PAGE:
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Expert witnesses can play a pivotal role in Jacksonville truck accident cases for all involved. In a recent personal injury lawsuit in Florida, the defendant appealed a jury verdict that awarded the plaintiff driver more than $8.2 million in damages for injuries he suffered in a collision with the defendant’s truck. The case arose early in the morning on the highway. The plaintiff was driving to work. The defendant’s truck driver, an employee, was backing up an 18-wheeled tractor trailer to deliver glass on that highway. While backing up, the truck was in a jack-knifed position; the cab was at a 90-degree angle from the trailer. Its hazards were on and both his headlights and running lights were on. The trailer was illuminated by reflective tape.

As the defendant truck driver backed up, he looked at his mirrors. He would later testify he believed no cars were coming. As he tried to straighten the cab to realign it with the trailer, he blocked the traffic flow and a few seconds passed before the plaintiff’s oncoming car hit the cab. The truck driver estimated the car was going 50-60 mph at the point of collision.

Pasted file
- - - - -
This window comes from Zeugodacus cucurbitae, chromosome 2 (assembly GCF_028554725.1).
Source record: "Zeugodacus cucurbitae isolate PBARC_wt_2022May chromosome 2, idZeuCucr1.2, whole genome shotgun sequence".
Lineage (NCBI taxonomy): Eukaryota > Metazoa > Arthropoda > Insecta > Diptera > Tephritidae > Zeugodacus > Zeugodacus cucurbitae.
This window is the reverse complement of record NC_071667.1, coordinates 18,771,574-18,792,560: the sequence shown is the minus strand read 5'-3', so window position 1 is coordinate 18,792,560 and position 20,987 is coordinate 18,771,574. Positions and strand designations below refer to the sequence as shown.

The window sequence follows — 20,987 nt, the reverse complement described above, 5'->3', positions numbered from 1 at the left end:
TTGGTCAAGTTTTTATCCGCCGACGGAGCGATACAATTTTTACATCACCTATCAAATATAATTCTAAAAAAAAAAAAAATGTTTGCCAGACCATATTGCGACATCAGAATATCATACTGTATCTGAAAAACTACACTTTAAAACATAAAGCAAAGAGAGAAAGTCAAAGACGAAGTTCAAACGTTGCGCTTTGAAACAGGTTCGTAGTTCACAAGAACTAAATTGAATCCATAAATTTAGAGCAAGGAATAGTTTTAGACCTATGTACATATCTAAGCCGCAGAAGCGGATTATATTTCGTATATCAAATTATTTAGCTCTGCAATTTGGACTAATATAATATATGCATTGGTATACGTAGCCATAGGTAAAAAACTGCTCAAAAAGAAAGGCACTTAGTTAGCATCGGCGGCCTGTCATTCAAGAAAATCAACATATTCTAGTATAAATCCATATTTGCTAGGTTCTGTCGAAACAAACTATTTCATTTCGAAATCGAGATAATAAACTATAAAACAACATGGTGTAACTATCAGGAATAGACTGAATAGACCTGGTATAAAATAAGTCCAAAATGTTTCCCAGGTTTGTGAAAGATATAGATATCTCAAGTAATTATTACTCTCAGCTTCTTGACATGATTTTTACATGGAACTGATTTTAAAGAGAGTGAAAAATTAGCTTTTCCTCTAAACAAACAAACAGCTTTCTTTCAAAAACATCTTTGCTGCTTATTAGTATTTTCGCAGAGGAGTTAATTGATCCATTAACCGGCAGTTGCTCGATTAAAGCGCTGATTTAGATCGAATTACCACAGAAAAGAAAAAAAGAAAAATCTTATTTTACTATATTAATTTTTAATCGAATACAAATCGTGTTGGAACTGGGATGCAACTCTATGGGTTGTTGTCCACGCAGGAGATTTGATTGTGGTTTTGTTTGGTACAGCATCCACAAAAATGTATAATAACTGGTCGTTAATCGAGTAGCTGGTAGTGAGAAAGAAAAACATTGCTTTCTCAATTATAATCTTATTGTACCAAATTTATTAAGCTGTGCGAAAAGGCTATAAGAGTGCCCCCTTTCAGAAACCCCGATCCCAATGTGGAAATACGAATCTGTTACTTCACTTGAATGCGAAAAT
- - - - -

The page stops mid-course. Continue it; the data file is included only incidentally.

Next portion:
The plaintiff claimed his car was on cruise control at 50 mph, which was just under the speed limit of 55 mph He wasn’t distracted. However, there was no light on the road, and the truck appeared out of nowhere. Due to the crash, he suffered fractures of his heel, ankle and leg bones.

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Florida property owners owe a duty of care to their business invitees. A property owner found to have breached that duty could owe damages to injured parties involved in a Jacksonville premises liability suit. Among other things, they owe a duty to warn customers about dangerous conditions of which they know or should know. In a premises liability case in Florida, the plaintiff appealed from a summary judgment order in favor of a store where he’d fallen.

The plaintiff claimed that the store’s negligence had resulted in laundry detergent on the floor that caused him to slip and fall. The case arose when a customer spilled laundry detergent near the store’s checkout counter. The store manager and another worker were behind the counter. The manager left the counter to get cleaning supplies when he saw the spilled detergent. The other worker kept ringing up customers.

Around 41 seconds after the other customer spilled the detergent, the plaintiff came into the store. He stepped on the detergent as he went by the counter and fell ten seconds after entering the store. Thirty seconds after that, the store manager came back with supplies to clean up the detergent.